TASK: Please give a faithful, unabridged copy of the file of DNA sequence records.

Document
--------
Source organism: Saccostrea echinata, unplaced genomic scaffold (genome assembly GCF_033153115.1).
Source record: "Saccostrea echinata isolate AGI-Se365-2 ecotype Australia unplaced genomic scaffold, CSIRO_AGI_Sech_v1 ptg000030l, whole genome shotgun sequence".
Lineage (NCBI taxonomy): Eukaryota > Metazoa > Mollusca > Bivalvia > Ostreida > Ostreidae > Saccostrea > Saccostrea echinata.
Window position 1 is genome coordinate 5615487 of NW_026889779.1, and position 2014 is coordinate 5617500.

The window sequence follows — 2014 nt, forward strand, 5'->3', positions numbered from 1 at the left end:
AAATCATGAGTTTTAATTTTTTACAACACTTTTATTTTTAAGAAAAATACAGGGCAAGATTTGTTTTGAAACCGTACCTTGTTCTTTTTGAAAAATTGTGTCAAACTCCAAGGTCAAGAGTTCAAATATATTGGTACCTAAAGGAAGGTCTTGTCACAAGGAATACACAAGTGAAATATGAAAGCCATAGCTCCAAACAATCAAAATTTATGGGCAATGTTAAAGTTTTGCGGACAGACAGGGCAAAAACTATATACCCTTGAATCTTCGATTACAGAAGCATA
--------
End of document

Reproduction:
Source organism: Saccostrea echinata, unplaced genomic scaffold (genome assembly GCF_033153115.1).
Source record: "Saccostrea echinata isolate AGI-Se365-2 ecotype Australia unplaced genomic scaffold, CSIRO_AGI_Sech_v1 ptg000030l, whole genome shotgun sequence".
Lineage (NCBI taxonomy): Eukaryota > Metazoa > Mollusca > Bivalvia > Ostreida > Ostreidae > Saccostrea > Saccostrea echinata.
Window position 1 is genome coordinate 5615487 of NW_026889779.1, and position 2014 is coordinate 5617500.

The window sequence follows — 2014 nt, forward strand, 5'->3', positions numbered from 1 at the left end:
AAATCATGAGTTTTAATTTTTTACAACACTTTTATTTTTAAGAAAAATACAGGGCAAGATTTGTTTTGAAACCGTACCTTGTTCTTTTTGAAAAATTGTGTCAAACTCCAAGGTCAAGAGTTCAAATATATTGGTACCTAAAGGAAGGTCTTGTCACAAGGAATACACAAGTGAAATATGAAAGCCATAGCTCCAAACAATCAAAATTTATGGGCAATGTTAAAGTTTTGCGGACAGACAGGGCAAAAACTATATACCCTTGAATCTTCGATTACAGAAGCATA